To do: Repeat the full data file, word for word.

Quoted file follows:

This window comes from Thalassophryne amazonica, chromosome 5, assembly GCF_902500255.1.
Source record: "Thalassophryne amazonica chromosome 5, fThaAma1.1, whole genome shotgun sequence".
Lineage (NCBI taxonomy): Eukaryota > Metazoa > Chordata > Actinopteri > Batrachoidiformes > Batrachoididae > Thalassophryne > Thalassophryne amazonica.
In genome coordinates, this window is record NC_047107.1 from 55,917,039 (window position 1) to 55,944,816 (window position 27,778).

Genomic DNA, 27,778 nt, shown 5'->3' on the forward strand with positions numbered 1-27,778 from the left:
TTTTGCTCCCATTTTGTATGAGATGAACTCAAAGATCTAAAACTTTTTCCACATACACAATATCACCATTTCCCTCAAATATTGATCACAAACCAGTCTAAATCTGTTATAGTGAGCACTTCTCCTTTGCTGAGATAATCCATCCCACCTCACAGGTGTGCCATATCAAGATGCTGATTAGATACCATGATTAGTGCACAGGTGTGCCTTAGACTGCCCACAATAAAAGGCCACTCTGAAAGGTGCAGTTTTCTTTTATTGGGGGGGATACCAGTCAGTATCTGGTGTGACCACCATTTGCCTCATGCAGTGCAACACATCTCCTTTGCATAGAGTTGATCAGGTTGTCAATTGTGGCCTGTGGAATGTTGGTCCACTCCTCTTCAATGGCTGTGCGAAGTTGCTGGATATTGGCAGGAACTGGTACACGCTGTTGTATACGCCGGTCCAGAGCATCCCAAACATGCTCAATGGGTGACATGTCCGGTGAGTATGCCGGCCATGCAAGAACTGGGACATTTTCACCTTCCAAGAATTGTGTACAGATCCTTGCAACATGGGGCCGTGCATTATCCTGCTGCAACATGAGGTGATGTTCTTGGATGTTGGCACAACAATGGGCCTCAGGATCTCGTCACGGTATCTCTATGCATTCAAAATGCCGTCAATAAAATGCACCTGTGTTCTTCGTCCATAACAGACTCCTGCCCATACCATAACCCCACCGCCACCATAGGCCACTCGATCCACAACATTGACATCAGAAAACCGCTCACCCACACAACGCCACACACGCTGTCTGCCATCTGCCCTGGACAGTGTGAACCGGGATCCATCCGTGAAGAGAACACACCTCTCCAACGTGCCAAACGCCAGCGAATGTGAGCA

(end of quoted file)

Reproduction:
This window comes from Thalassophryne amazonica, chromosome 5, assembly GCF_902500255.1.
Source record: "Thalassophryne amazonica chromosome 5, fThaAma1.1, whole genome shotgun sequence".
Lineage (NCBI taxonomy): Eukaryota > Metazoa > Chordata > Actinopteri > Batrachoidiformes > Batrachoididae > Thalassophryne > Thalassophryne amazonica.
In genome coordinates, this window is record NC_047107.1 from 55,917,039 (window position 1) to 55,944,816 (window position 27,778).

Genomic DNA, 27,778 nt, shown 5'->3' on the forward strand with positions numbered 1-27,778 from the left:
TTTTGCTCCCATTTTGTATGAGATGAACTCAAAGATCTAAAACTTTTTCCACATACACAATATCACCATTTCCCTCAAATATTGATCACAAACCAGTCTAAATCTGTTATAGTGAGCACTTCTCCTTTGCTGAGATAATCCATCCCACCTCACAGGTGTGCCATATCAAGATGCTGATTAGATACCATGATTAGTGCACAGGTGTGCCTTAGACTGCCCACAATAAAAGGCCACTCTGAAAGGTGCAGTTTTCTTTTATTGGGGGGGATACCAGTCAGTATCTGGTGTGACCACCATTTGCCTCATGCAGTGCAACACATCTCCTTTGCATAGAGTTGATCAGGTTGTCAATTGTGGCCTGTGGAATGTTGGTCCACTCCTCTTCAATGGCTGTGCGAAGTTGCTGGATATTGGCAGGAACTGGTACACGCTGTTGTATACGCCGGTCCAGAGCATCCCAAACATGCTCAATGGGTGACATGTCCGGTGAGTATGCCGGCCATGCAAGAACTGGGACATTTTCACCTTCCAAGAATTGTGTACAGATCCTTGCAACATGGGGCCGTGCATTATCCTGCTGCAACATGAGGTGATGTTCTTGGATGTTGGCACAACAATGGGCCTCAGGATCTCGTCACGGTATCTCTATGCATTCAAAATGCCGTCAATAAAATGCACCTGTGTTCTTCGTCCATAACAGACTCCTGCCCATACCATAACCCCACCGCCACCATAGGCCACTCGATCCACAACATTGACATCAGAAAACCGCTCACCCACACAACGCCACACACGCTGTCTGCCATCTGCCCTGGACAGTGTGAACCGGGATCCATCCGTGAAGAGAACACACCTCTCCAACGTGCCAAACGCCAGCGAATGTGAGCA